A World Trade Organization for the 21st Century
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A World Trade Organization for the 21st Century

The Asian Perspective

Edited by Richard Baldwin, Masahiro Kawai and Ganeshan Wignaraja

The global financial crisis exposed great shortcomings in the global economic architecture, generating extensive international debate about possible remedies for these deficiencies. The postwar global architecture was guided by major developed economies, centered around the IMF, the GATT, and the World Bank. Today, the balance of economic power is shifting toward emerging economies. Global governance and economic policy must reflect this shift. With contributions from prominent Asian and international trade experts, this book critically examines key changes occurring in the world trading system and explores policy implications for Asia.
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Chapter 4: Joining the supply chain: a firm-level perspective

Ganeshan Wignaraja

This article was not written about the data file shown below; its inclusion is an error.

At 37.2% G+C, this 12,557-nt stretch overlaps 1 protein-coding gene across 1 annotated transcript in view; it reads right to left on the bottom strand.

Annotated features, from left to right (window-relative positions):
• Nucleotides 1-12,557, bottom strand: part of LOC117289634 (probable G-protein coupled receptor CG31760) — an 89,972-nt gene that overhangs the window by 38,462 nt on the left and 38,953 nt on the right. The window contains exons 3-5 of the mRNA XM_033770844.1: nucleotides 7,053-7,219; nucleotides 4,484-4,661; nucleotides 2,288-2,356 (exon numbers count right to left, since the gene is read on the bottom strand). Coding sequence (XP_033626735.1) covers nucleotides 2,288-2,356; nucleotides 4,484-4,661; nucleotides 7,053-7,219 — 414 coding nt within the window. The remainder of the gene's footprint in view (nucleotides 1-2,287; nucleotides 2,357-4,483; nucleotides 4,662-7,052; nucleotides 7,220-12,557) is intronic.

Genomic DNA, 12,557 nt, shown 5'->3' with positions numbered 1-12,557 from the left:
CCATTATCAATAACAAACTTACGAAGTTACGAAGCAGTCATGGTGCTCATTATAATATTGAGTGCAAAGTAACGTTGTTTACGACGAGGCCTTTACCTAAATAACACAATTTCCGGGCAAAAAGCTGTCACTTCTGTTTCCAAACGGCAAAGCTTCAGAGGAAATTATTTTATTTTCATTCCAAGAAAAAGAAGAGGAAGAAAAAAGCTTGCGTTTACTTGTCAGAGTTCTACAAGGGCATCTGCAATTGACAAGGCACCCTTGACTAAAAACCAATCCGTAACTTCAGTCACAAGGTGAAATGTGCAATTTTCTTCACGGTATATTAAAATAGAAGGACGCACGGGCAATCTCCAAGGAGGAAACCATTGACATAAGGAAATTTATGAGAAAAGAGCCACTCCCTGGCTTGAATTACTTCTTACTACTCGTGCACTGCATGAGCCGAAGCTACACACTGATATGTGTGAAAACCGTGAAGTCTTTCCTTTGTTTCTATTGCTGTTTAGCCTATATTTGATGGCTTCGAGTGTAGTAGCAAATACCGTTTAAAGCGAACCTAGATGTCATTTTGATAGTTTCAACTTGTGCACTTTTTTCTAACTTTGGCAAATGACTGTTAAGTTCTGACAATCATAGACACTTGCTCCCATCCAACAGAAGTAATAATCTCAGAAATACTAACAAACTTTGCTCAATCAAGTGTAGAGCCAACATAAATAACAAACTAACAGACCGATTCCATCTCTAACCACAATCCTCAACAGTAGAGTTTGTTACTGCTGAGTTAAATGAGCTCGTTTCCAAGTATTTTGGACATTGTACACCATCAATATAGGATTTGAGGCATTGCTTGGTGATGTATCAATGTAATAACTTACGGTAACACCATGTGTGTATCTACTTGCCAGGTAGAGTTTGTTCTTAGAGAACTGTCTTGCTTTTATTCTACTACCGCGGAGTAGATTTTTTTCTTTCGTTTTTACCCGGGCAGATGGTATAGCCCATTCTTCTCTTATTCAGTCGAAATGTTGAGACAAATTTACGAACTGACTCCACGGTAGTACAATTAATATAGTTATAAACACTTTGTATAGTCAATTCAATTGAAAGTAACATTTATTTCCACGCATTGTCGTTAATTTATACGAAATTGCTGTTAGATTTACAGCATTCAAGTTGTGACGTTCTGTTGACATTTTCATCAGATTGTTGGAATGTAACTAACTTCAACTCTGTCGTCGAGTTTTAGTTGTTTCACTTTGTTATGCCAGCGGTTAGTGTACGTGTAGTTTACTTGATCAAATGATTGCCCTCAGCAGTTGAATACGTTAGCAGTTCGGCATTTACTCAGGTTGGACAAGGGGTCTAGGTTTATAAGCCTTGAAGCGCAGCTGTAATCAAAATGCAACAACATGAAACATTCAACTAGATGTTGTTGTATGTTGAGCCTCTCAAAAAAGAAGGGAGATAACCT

Global production networks and supply chains (hereafter, supply chains) have transformed Asia in recent decades (Baldwin 2013). Joining supply chains has been a fast-track route for some Asian economies to industrialize and achieve unprecedented prosperity. Adopting outward-oriented policy reforms have facilitated entry into supply chains. Rising inequality is a problem in Asia and greater participation of SMEs in supply chains supports more inclusive growth (Lim and Kimura 2010). Increasing attention has focused on measuring the magnitude of supply chain trade through trade in parts and components and trade in value added (for example, Ng and Yeats 2003; Koopman et al. 2010; Athukorala 2011; WTO and IDE-JETRO 2011). However, little micro-level work exists on supply chains in Asia. The behavior of large firms and SMEs in supply chains in Asia thus largely remains a mystery. This chapter studies the supply chain from the unique micro-level perspective of the firm. It undertakes a comparative and firm-level analysis of factors influencing joining supply chains in Southeast Asian economies. The research aims to improve our understanding of the micro-level behavior of firms in supply chains and contribute to the handful of empirical studies on Asia. The main focus of the research is a firm-level econometric investigation of why some firms have been better able to join supply chains than others. This investigation draws on recent literature emphasizing the notion of heterogeneity of firms and highlights key enterprise characteristics (for example, firm size, technological capabilities, skills, and access to finance) underlying success.

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